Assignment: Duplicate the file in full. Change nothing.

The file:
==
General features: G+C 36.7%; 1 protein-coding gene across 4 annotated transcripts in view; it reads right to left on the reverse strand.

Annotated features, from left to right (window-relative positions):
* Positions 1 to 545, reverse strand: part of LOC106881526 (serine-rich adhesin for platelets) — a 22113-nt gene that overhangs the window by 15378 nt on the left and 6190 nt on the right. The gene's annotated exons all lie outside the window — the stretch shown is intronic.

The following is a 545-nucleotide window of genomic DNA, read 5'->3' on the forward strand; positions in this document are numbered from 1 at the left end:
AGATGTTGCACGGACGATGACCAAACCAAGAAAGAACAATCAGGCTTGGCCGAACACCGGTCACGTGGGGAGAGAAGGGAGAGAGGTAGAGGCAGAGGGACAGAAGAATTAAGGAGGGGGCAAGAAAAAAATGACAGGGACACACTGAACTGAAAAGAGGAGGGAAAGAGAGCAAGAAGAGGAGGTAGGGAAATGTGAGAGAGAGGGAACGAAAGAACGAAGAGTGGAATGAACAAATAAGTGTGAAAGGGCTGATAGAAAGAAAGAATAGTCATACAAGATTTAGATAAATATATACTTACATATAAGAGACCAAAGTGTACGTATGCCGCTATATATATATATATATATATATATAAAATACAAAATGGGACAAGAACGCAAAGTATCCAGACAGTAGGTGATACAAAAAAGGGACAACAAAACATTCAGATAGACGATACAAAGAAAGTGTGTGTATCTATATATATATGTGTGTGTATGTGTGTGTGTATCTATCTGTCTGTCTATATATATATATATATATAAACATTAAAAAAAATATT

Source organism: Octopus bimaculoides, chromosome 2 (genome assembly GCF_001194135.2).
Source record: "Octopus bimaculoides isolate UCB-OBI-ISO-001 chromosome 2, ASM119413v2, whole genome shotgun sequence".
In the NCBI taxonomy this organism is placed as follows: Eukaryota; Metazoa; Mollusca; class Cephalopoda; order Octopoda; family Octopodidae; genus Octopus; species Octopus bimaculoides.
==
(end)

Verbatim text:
General features: G+C 36.7%; 1 protein-coding gene across 4 annotated transcripts in view; it reads right to left on the reverse strand.

Annotated features, from left to right (window-relative positions):
* Positions 1 to 545, reverse strand: part of LOC106881526 (serine-rich adhesin for platelets) — a 22113-nt gene that overhangs the window by 15378 nt on the left and 6190 nt on the right. The gene's annotated exons all lie outside the window — the stretch shown is intronic.

The following is a 545-nucleotide window of genomic DNA, read 5'->3' on the forward strand; positions in this document are numbered from 1 at the left end:
AGATGTTGCACGGACGATGACCAAACCAAGAAAGAACAATCAGGCTTGGCCGAACACCGGTCACGTGGGGAGAGAAGGGAGAGAGGTAGAGGCAGAGGGACAGAAGAATTAAGGAGGGGGCAAGAAAAAAATGACAGGGACACACTGAACTGAAAAGAGGAGGGAAAGAGAGCAAGAAGAGGAGGTAGGGAAATGTGAGAGAGAGGGAACGAAAGAACGAAGAGTGGAATGAACAAATAAGTGTGAAAGGGCTGATAGAAAGAAAGAATAGTCATACAAGATTTAGATAAATATATACTTACATATAAGAGACCAAAGTGTACGTATGCCGCTATATATATATATATATATATATATAAAATACAAAATGGGACAAGAACGCAAAGTATCCAGACAGTAGGTGATACAAAAAAGGGACAACAAAACATTCAGATAGACGATACAAAGAAAGTGTGTGTATCTATATATATATGTGTGTGTATGTGTGTGTGTATCTATCTGTCTGTCTATATATATATATATATATAAACATTAAAAAAAATATT

Source organism: Octopus bimaculoides, chromosome 2 (genome assembly GCF_001194135.2).
Source record: "Octopus bimaculoides isolate UCB-OBI-ISO-001 chromosome 2, ASM119413v2, whole genome shotgun sequence".
In the NCBI taxonomy this organism is placed as follows: Eukaryota; Metazoa; Mollusca; class Cephalopoda; order Octopoda; family Octopodidae; genus Octopus; species Octopus bimaculoides.